African American board representation grew in 2022
A little more than three quarters (76 percent) of publicly traded companies in the Fortune 1000 had at least one African American director serving on their board as at September 2022, compared with 61 percent in 2020, according to a new report by the KPMG Board Leadership Center and the African American Directors Forum.
All (100 percent) of the largest companies – those on the Fortune 100 – had at least one African American director serving on their board for the first time in 2022. But only 22 percent of Fortune 1000 companies had more than one African American serving on their board.
This information is based on a joint study by the two organizations into the representation of African American directors serving on the boards of publicly traded Fortune 1000 companies. Demand from shareholders and investors for this type of information will only continue to grow, says Stephen Brown, senior adviser and managing director at KPMG Board Leadership Center.
‘They want disclosure of your company’s process and the story behind the data,’ he says. ‘Corporate secretaries need to be able to tell the story behind the numbers. If you don’t own and tell your story about the numbers on your board, someone else will.’
Among Fortune 1000 companies, 94 percent in the food, beverages and tobacco industry had at least one African American director on their board, compared with only 59 percent of those in the engineering and construction industry. Nearly a third (32 percent) of technology companies on the Fortune 1000 list had no African American directors.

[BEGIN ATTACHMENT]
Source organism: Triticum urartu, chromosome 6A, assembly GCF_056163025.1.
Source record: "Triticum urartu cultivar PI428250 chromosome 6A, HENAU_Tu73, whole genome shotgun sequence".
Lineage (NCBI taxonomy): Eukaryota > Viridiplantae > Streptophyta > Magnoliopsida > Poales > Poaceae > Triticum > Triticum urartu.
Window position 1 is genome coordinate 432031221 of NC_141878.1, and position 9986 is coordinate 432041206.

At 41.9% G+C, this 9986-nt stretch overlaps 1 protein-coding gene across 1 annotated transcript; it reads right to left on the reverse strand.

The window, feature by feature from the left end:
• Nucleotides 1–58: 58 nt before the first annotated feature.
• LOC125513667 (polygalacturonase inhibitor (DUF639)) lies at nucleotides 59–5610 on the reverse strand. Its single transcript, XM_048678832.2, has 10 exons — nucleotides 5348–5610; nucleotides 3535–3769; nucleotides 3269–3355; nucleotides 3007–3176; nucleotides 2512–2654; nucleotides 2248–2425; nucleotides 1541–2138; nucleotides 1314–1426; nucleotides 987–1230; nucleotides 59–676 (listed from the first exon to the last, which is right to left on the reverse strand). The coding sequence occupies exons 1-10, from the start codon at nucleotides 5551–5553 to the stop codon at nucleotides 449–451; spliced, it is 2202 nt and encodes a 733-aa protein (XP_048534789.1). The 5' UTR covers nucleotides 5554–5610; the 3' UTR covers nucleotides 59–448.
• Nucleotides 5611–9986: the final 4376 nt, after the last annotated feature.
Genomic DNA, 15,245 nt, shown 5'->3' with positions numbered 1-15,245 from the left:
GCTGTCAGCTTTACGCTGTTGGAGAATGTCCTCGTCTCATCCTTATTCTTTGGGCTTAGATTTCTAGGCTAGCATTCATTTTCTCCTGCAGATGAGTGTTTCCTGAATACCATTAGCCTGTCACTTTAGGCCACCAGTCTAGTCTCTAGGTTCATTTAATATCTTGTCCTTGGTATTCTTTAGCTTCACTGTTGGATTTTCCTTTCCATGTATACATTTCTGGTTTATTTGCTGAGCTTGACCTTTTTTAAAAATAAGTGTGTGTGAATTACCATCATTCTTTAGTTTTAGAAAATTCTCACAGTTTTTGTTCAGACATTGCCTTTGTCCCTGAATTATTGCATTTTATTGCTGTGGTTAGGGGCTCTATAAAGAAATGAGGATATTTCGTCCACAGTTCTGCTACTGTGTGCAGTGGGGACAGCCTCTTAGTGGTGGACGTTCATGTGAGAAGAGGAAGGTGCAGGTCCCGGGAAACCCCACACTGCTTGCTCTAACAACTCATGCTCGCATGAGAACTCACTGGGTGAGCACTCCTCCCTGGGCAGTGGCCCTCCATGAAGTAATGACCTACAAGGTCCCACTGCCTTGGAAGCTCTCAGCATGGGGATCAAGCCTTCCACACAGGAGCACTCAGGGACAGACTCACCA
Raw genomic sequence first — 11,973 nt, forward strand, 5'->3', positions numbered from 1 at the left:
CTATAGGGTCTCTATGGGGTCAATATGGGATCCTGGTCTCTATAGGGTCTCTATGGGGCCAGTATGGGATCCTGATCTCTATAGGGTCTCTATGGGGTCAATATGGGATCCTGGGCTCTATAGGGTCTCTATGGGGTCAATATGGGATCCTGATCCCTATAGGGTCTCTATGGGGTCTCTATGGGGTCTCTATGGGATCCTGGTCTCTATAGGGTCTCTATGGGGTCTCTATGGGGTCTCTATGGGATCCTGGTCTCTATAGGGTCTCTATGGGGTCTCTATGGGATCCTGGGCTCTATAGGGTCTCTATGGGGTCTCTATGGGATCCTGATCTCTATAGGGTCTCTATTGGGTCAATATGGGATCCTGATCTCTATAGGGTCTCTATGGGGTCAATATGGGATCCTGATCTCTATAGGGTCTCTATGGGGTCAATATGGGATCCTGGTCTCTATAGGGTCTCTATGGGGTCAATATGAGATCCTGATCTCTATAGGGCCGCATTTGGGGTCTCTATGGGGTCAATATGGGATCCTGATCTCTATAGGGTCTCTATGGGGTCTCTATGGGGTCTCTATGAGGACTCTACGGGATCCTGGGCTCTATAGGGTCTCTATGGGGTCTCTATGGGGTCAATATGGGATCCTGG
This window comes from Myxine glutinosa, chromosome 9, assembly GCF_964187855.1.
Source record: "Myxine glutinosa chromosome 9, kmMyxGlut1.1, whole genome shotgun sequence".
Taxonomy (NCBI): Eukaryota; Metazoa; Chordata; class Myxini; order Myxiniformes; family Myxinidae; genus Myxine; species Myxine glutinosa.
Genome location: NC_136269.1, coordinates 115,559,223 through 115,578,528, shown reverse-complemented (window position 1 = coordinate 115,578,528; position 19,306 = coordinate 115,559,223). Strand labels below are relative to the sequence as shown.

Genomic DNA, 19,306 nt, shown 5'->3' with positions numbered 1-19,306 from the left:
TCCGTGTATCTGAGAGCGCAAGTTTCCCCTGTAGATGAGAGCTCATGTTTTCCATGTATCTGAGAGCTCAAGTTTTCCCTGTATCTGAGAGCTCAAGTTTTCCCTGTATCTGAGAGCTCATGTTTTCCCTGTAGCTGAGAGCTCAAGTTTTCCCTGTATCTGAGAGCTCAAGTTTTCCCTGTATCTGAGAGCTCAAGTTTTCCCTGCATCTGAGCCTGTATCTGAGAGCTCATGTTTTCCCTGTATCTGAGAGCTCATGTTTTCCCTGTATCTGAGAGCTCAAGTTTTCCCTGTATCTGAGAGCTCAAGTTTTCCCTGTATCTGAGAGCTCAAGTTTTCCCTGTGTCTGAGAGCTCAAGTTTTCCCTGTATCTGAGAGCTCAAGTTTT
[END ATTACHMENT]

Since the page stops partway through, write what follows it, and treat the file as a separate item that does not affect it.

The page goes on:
African American board members are more demographically diverse
The number of African American directors in Fortune 1000 companies rose dramatically starting in 2020 after the murder of George Floyd, according to the report.
‘After George Floyd there was a worldwide focus on board composition and diversity and a spike in African American representation because of that intense focus,’ Brown says. ‘And the board members that firms added had outstanding credentials.’
This additional scrutiny also contributed to greater gender and age diversity in the boardroom across African American board members. In 2022, 28 percent of directors overall serving on Fortune 1000 companies were women; among African American directors, 40 percent were women. Likewise, only 36 percent of all Fortune 1000 directors were under age 60, while 47 percent of African American directors were under 60.
Much of this increase can be attributed to the board selection process, according to Brown. ‘Boards are expanding their search footprint to think about the skills matrix,’ he explains. ‘You have to expand your search beyond your Rolodex.’
In other words, boards have to seek out candidates with skills beyond CEO and CFO experience, says Brown. Expertise in technology, cyber-security, human capital management and climate risk are becoming increasingly more valuable to boards.
Population parity yet to be reached
Despite this progress, the pace of adding African American director seats has slowed since the increase in 2020 and has yet to reach parity with the representation of African Americans in the overall US population.
According to the study, 40 percent of African American directors joined their board after June 1, 2020, 28 percent joined their board between September 2020 and September 2021 and only 9 percent joined their board between September 2021 and September 2022.
African American directors held only 10 percent of board seats in Fortune 1000 companies as at September 2022, compared with African Americans representing 14 percent of the US population.